Fruganism

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a frugan pasta

Fruganism (in Deutsch: Fruganismus), often confused with fruitarianism, is a thoughtful approach to living and moral decisionmaking based upon respecting the lives of humans, animals, and plants by practicing broad-ranging nonviolence toward all those lives, as much as possible. The etymology of 'frugan' seems to come from frugality (parsimony), not frugivorous (fruit).[1]

What is Fruganism?

Though related to frugality, undemanding modesty, and simplicity, the word “Frugan” thrives by suggesting Frugivore and Vegan. [2] Two connotations have emerged historically: frugan as 'frugal vegan' and frugan as practicing a vegan lifestyle of utmost respect for all nature, including plants as ecological life.

  • The urban dictionary defines 'Frugan' as 'Frugal Vegan'[3].
      • Frugal Vegan Cooking that naturally allows for use of less resources and packaging (conservation)
      • Frugal Vegan lifestyle that using less energy and time to produce healthy food (simplicity and ease)
  • The practice of fruganism as a spiritual vegan (and thus vegetarian also) practice which teaches broad-ranging respect for all biotic life, both plants and animal, result in simple living values that the word 'frugan' describes but does not define. Similarities with veganism and deep ecology are evident.

The urban dictionary also associates with the entry 'Frugan' a list of seemingly similar entries concerning implementing frugality in diet and/or lifestyle.

For decades, public association of 'veganism' and 'vegetarianism' with either poverty or voluntary simplicity was widespread, sometimes including a cautionary about the existential outcomes of any individual's identifying with poverty as such. 'What will this lifestyle decision mean for your future?'

Is 'frugan' a nonce?

The Wayback Machine shows in recent history a number of websites with the string 'frugan' in their domain name,[4][5] and some are more substantive than others.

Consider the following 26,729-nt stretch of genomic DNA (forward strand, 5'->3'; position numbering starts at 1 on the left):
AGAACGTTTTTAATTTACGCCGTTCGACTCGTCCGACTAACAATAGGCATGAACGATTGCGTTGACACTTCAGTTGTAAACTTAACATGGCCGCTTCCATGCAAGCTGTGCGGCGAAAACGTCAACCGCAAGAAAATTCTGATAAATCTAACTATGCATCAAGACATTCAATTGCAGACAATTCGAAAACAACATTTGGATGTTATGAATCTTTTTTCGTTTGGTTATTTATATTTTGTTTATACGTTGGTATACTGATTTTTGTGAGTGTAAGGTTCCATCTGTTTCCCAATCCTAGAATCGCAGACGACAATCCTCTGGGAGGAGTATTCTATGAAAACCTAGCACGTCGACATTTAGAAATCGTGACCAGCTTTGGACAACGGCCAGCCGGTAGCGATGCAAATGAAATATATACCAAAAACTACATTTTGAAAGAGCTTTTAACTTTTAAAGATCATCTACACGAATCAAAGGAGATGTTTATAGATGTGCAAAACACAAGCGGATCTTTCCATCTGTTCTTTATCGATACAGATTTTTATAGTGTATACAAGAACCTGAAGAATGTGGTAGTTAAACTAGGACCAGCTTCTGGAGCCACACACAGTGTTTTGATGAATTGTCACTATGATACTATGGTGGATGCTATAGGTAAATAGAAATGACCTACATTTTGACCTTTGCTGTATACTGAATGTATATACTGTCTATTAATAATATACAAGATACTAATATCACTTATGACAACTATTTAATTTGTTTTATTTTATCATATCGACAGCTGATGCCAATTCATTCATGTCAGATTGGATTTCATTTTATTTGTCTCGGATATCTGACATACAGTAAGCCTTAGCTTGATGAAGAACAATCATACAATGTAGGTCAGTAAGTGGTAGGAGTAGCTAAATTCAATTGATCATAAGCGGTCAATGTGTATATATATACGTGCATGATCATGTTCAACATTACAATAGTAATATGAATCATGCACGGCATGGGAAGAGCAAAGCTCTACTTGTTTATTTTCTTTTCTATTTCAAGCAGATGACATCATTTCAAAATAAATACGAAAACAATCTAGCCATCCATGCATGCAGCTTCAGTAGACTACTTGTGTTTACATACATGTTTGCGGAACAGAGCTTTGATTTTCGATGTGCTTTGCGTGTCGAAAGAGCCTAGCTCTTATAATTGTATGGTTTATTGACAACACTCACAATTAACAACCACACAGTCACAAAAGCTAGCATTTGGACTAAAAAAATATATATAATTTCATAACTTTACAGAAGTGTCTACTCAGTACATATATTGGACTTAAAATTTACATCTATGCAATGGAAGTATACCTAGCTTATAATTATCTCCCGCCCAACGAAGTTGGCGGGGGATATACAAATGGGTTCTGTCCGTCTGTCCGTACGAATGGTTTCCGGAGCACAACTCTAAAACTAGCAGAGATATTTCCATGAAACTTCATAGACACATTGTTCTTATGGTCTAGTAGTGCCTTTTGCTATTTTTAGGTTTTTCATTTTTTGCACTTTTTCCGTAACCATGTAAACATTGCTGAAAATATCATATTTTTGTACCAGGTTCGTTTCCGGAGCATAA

Frugan thinking and teaching

Reification is risked when one calls others or oneself a 'frugan' because the term describes characteristics of received religious and spiritual teaching from Eastern thought. Frugan practices affirm respect for individual lives of plants as they affirm regard for the lives of sentient beings who are also moral agents. Practice avoids clothing, health and beauty aids, food, and economic tools made from or built upon animal exploitation but also wanton destruction of plant lives, as in industrialized agriculture. Frugan practice in modernity challenges hoarding and mindless consumption. In turn, vegan practitioners easily challenge whether anyone could possible live long and well by frugan values as they are presently understood. In contrast, frugal veganism emphasizes simplicity. The etymology from undemanding simplicity could be forgotten if no identifiable bodies of frugan practitioners can be found.

Foods frugans avoid

Frugans or fruitarians only eat fruits, seeds, grains, and nuts. Therefore, animals’ products, cabbage, lettuce, celery, vegetables, carrot, turnip, mushroom, potato, garlic, onion, and generally the whole kinds of roots, plant glands, sprouts, leaves, and stems are not included in their diets.[6].

Contrasting fruitarian and frugan outlooks and practices

A tree or bush producing fruit can be harvested without killing the entire plant. Tree crops are highly productive economically, reducing the ecological footprint of exclusive fruit eaters. Frugans, in contrast to fruitarians, do not emphasize consuming raw foods. Frugans, like vegans, may cook food, where those identifying as 'fruitarians' seek in their practice to minimize or totally exclude cooked food. Therefore, by a little change in their ingredients, most of the vegans can cook their food according to their own recipes. Those identifying as 'frugans' focus their emphasis on what they eat (a supply chain issue); those identifying as 'fruitarians' emphasis how and why of their 'raw fruitarian veganism' (a home economics issue). This seemingly 'moot' distinction is seldom encountered by 'ordinary' vegans whose array of emphases could be quite different and might not flinch at cooking what involves the death of the whole plant.

Outstanding exponents

In the late 20th century, Saiom Nellie Shriver was an outspoken advocate of humane fruitarian diet, the description of which resembled ideas also called 'frugan'. She advocated not mowing lawns and not supporting industrialized agriculture. Co-existing with pests was a theme which shocked many who would otherwise have seriously considered vegan practices as scientifically defensible.

See also

References